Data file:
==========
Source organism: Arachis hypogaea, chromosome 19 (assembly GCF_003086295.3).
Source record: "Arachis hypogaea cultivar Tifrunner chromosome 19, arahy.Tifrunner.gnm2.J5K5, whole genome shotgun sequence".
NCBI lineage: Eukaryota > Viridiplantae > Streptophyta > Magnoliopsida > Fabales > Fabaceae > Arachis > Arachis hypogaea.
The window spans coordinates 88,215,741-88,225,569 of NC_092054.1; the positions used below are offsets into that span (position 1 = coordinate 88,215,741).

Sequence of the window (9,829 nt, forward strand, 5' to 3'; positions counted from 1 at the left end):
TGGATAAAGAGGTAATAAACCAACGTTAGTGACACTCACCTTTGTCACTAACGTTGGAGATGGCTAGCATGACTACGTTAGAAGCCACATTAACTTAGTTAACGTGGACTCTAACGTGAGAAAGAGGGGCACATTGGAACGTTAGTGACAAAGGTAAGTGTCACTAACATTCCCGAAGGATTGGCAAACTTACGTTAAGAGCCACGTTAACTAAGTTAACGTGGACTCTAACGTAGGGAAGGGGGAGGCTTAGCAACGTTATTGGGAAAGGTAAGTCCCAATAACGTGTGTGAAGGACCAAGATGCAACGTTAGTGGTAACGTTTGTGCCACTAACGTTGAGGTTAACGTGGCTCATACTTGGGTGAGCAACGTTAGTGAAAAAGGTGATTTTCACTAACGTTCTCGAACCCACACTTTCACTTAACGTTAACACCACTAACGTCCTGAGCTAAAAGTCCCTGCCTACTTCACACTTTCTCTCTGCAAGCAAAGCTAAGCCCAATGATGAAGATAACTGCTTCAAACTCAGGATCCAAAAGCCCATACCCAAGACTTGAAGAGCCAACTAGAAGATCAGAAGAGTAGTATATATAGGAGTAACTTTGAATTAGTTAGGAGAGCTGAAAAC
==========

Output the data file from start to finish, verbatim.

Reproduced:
Source organism: Arachis hypogaea, chromosome 19 (assembly GCF_003086295.3).
Source record: "Arachis hypogaea cultivar Tifrunner chromosome 19, arahy.Tifrunner.gnm2.J5K5, whole genome shotgun sequence".
NCBI lineage: Eukaryota > Viridiplantae > Streptophyta > Magnoliopsida > Fabales > Fabaceae > Arachis > Arachis hypogaea.
The window spans coordinates 88,215,741-88,225,569 of NC_092054.1; the positions used below are offsets into that span (position 1 = coordinate 88,215,741).

Sequence of the window (9,829 nt, forward strand, 5' to 3'; positions counted from 1 at the left end):
TGGATAAAGAGGTAATAAACCAACGTTAGTGACACTCACCTTTGTCACTAACGTTGGAGATGGCTAGCATGACTACGTTAGAAGCCACATTAACTTAGTTAACGTGGACTCTAACGTGAGAAAGAGGGGCACATTGGAACGTTAGTGACAAAGGTAAGTGTCACTAACATTCCCGAAGGATTGGCAAACTTACGTTAAGAGCCACGTTAACTAAGTTAACGTGGACTCTAACGTAGGGAAGGGGGAGGCTTAGCAACGTTATTGGGAAAGGTAAGTCCCAATAACGTGTGTGAAGGACCAAGATGCAACGTTAGTGGTAACGTTTGTGCCACTAACGTTGAGGTTAACGTGGCTCATACTTGGGTGAGCAACGTTAGTGAAAAAGGTGATTTTCACTAACGTTCTCGAACCCACACTTTCACTTAACGTTAACACCACTAACGTCCTGAGCTAAAAGTCCCTGCCTACTTCACACTTTCTCTCTGCAAGCAAAGCTAAGCCCAATGATGAAGATAACTGCTTCAAACTCAGGATCCAAAAGCCCATACCCAAGACTTGAAGAGCCAACTAGAAGATCAGAAGAGTAGTATATATAGGAGTAACTTTGAATTAGTTAGGAGAGCTGAAAAC